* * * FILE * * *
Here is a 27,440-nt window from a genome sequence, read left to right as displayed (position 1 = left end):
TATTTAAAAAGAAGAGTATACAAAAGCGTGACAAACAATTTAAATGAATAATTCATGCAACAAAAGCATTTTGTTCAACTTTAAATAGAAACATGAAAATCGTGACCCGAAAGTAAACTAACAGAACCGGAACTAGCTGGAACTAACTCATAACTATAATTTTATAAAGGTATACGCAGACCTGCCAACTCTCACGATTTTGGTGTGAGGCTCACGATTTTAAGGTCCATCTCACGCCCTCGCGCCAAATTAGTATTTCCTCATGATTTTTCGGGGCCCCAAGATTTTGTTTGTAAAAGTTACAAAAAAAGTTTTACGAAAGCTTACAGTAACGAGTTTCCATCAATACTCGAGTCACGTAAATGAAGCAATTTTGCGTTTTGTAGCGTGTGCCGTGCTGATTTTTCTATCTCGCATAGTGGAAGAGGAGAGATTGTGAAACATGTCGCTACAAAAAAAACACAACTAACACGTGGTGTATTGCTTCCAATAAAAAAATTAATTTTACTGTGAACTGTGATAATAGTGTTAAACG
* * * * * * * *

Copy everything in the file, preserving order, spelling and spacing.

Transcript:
Here is a 27,440-nt window from a genome sequence, read left to right as displayed (position 1 = left end):
TATTTAAAAAGAAGAGTATACAAAAGCGTGACAAACAATTTAAATGAATAATTCATGCAACAAAAGCATTTTGTTCAACTTTAAATAGAAACATGAAAATCGTGACCCGAAAGTAAACTAACAGAACCGGAACTAGCTGGAACTAACTCATAACTATAATTTTATAAAGGTATACGCAGACCTGCCAACTCTCACGATTTTGGTGTGAGGCTCACGATTTTAAGGTCCATCTCACGCCCTCGCGCCAAATTAGTATTTCCTCATGATTTTTCGGGGCCCCAAGATTTTGTTTGTAAAAGTTACAAAAAAAGTTTTACGAAAGCTTACAGTAACGAGTTTCCATCAATACTCGAGTCACGTAAATGAAGCAATTTTGCGTTTTGTAGCGTGTGCCGTGCTGATTTTTCTATCTCGCATAGTGGAAGAGGAGAGATTGTGAAACATGTCGCTACAAAAAAAACACAACTAACACGTGGTGTATTGCTTCCAATAAAAAAATTAATTTTACTGTGAACTGTGATAATAGTGTTAAACG